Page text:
According to Wikipedia, the term “personal branding” has been around since 1980, but it seems to have really taken off in recent years as social media has seeped into our everyday lives and made it that much easier.
Dan Schawbel rode the wave with the launch of his Personal Branding Blog and Personal Branding Magazine, and has leveraged it all to write a book and become a Businessweek columnist – just four years after graduating from college!
But, Geoff Livingston has long argued against personal brands and was recently again blogging about it referring to it as a “pop ethos” that organizations need to be wary of “harpooning their social media efforts.”
Two recent high-profile career changes make for good real-life examples of what happens when someone with a personal brand leaves an organization. One I’ve had the privilege to meet in person, the other I only know by his online reputation.
Shiv Shingh, author of “Social Media Marketing For Dummies,” left digital agency Razorfish to join PepsiCo Inc. (Say “hi” to Lynn Tyson for me Shiv!) As someone who used to work for a division of that company (while hiding my lifelong Coca-Cola addiction) I know he’s now part of another excellent organization. Both will benefit from this new venture.
Frank Eliason is best known as the voice of Comcast on Twitter. While his work in customer service for the company was primarly conducted under the @ComcastCares name, it has brought him much personal attention in print and online media circles. Frank recently announced that he is leaving the company for a position he has only described as in the financial services industry (sounds on Twitter like he’s still transitioning away from the old job and to the new).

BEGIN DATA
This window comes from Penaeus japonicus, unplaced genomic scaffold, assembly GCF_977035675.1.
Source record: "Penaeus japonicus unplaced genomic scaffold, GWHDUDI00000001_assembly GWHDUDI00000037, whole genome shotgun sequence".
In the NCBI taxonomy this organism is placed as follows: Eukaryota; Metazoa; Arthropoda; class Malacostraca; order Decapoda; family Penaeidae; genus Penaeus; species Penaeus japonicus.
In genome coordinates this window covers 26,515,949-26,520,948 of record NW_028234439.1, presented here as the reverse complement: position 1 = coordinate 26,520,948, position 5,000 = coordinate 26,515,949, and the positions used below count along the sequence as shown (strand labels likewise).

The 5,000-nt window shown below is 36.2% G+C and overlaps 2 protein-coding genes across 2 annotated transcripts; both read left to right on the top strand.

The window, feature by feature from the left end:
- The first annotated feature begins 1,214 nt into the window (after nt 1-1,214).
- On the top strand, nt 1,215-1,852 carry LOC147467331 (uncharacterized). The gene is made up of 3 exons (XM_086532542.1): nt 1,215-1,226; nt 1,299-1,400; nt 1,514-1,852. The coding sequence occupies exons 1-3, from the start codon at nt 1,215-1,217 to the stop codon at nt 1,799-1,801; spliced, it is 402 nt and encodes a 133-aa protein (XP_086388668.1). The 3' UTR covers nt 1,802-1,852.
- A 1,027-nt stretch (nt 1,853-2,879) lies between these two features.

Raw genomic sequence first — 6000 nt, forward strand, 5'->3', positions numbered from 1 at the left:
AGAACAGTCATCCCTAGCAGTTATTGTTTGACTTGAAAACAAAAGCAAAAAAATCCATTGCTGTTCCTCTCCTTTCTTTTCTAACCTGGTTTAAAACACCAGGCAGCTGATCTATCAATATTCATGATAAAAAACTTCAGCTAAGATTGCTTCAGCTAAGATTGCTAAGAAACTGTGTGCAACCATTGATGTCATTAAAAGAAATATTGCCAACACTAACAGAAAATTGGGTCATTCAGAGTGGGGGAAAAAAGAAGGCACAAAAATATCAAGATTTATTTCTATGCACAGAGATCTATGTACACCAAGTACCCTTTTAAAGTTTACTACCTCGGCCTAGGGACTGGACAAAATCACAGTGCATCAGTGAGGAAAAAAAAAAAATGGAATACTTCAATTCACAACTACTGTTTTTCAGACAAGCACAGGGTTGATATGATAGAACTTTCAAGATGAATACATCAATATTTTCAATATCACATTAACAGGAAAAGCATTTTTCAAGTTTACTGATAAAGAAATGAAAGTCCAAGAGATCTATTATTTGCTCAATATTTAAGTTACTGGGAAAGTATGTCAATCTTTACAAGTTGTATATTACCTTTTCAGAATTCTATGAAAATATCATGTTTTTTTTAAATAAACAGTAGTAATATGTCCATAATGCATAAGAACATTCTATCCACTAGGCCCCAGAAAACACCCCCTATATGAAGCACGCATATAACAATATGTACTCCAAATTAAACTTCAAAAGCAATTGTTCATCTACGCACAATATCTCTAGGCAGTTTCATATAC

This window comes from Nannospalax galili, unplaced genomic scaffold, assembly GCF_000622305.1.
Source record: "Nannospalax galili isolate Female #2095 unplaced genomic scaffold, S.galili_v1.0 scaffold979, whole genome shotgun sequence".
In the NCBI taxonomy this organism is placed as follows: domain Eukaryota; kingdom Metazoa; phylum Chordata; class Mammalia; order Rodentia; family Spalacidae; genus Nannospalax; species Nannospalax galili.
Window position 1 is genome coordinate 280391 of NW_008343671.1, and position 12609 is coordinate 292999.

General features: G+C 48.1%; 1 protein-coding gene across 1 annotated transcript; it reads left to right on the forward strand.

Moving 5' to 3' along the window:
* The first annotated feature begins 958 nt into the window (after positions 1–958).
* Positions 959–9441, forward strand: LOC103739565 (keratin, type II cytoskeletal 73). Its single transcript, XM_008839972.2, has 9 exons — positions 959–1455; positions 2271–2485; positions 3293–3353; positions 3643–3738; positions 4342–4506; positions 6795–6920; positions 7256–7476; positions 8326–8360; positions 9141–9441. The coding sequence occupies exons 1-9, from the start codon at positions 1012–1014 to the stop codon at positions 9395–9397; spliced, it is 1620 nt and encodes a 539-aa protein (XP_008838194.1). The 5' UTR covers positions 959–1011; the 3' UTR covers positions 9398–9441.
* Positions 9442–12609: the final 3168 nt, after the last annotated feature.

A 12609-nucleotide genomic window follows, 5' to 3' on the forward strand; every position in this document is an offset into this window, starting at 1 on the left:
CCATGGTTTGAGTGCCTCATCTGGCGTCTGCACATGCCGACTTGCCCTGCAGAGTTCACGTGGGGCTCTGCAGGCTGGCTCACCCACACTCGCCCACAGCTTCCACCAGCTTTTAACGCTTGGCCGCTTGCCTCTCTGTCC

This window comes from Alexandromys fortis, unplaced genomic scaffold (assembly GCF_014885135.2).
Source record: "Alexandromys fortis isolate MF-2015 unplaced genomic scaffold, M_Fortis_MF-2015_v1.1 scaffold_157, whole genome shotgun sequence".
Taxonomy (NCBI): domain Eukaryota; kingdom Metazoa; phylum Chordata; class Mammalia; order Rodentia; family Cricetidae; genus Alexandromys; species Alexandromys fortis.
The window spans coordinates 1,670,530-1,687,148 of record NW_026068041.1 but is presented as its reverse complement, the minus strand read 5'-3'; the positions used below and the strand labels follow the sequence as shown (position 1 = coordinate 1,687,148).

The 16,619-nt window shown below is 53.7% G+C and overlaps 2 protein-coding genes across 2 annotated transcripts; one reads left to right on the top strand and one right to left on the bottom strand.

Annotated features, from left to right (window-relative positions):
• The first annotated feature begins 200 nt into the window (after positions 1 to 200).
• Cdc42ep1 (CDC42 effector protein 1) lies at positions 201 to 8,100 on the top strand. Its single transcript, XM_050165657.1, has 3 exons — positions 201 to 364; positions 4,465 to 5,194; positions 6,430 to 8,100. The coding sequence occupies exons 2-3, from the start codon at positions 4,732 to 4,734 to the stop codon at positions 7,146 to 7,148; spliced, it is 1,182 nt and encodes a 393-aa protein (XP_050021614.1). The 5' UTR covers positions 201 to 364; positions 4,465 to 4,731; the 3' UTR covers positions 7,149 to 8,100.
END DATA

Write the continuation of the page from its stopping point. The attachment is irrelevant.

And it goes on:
Both Razorfish and Comcast existed before Shiv and Frank came to them, and both will continue without them. Whether their departures hurt either organization remains to be seen at this point, but I suspect new stars will rise to continue their work and possibly take it to new levels.
That’s not meant as a disrepect to either of them, just as an observation that new people bring new enthusiasum to the roles – just in the same way Shiv and Frank take new enthusiasum into their new roles.
I love the way Shiv’s old boss David Deal positioned it on his blog:
“Employees are not indentured servants. The days when employees sustained lifetime employment at one company ended a long time ago. Rather than fear the inevitability of losing talent at some point, employers should embrace the reality of the employee as free agent. Employers should maximize the value of an employee’s brand while the opportunity exists. With an active social voice, a strong thought leaders can generate business leads and goodwill for your company brand. If you fail to empower a thought leader, you’re just going to leave brand-building opportunities on the table.”
In that respect, I’d say that the two camps for and against personal branding are not that far apart. Geoff’s latest post encourages organizations to build teams of voices, and David’s post says rather than fret over the loss of superstars, employers should build a network of them.
All of this is from the point of view of a large organization, though. Personal branding at small businesses where you don’t have a team of voices presents a different set of challenges. For a good thought starter on that, check out Copyblogger’s “Are You in Personal Branding Prison?”
Image Credit: glimpsekeeper/Grant Lau via Creative Commons
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- When your employee brand ambassadors leave (gautamblogs.com)
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- Using Social Media as a voice for Personal Branding (slideshare.net)